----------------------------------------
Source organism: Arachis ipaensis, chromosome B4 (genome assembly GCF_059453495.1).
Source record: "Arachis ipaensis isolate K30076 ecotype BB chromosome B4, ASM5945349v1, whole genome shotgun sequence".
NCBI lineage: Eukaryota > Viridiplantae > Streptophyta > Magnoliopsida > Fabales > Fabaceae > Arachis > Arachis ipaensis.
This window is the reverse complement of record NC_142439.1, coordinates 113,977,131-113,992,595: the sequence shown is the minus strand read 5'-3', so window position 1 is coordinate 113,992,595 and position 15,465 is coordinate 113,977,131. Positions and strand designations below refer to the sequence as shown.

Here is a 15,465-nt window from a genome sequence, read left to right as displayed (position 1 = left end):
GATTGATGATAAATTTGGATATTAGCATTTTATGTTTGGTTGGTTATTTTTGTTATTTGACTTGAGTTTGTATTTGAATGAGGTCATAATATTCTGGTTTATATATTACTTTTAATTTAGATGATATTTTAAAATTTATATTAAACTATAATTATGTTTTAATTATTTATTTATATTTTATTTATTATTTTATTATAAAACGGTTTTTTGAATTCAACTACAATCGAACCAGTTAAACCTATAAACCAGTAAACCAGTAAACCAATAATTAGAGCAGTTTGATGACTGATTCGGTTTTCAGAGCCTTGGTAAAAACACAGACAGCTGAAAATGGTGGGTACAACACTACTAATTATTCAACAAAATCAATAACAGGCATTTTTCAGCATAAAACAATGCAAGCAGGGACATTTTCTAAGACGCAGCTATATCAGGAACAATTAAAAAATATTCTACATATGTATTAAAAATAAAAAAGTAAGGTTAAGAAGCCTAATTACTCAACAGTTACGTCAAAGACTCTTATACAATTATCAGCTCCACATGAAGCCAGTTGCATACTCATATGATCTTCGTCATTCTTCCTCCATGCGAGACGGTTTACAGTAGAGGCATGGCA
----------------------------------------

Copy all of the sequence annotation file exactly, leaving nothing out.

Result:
Source organism: Arachis ipaensis, chromosome B4 (genome assembly GCF_059453495.1).
Source record: "Arachis ipaensis isolate K30076 ecotype BB chromosome B4, ASM5945349v1, whole genome shotgun sequence".
NCBI lineage: Eukaryota > Viridiplantae > Streptophyta > Magnoliopsida > Fabales > Fabaceae > Arachis > Arachis ipaensis.
This window is the reverse complement of record NC_142439.1, coordinates 113,977,131-113,992,595: the sequence shown is the minus strand read 5'-3', so window position 1 is coordinate 113,992,595 and position 15,465 is coordinate 113,977,131. Positions and strand designations below refer to the sequence as shown.

Here is a 15,465-nt window from a genome sequence, read left to right as displayed (position 1 = left end):
GATTGATGATAAATTTGGATATTAGCATTTTATGTTTGGTTGGTTATTTTTGTTATTTGACTTGAGTTTGTATTTGAATGAGGTCATAATATTCTGGTTTATATATTACTTTTAATTTAGATGATATTTTAAAATTTATATTAAACTATAATTATGTTTTAATTATTTATTTATATTTTATTTATTATTTTATTATAAAACGGTTTTTTGAATTCAACTACAATCGAACCAGTTAAACCTATAAACCAGTAAACCAGTAAACCAATAATTAGAGCAGTTTGATGACTGATTCGGTTTTCAGAGCCTTGGTAAAAACACAGACAGCTGAAAATGGTGGGTACAACACTACTAATTATTCAACAAAATCAATAACAGGCATTTTTCAGCATAAAACAATGCAAGCAGGGACATTTTCTAAGACGCAGCTATATCAGGAACAATTAAAAAATATTCTACATATGTATTAAAAATAAAAAAGTAAGGTTAAGAAGCCTAATTACTCAACAGTTACGTCAAAGACTCTTATACAATTATCAGCTCCACATGAAGCCAGTTGCATACTCATATGATCTTCGTCATTCTTCCTCCATGCGAGACGGTTTACAGTAGAGGCATGGCA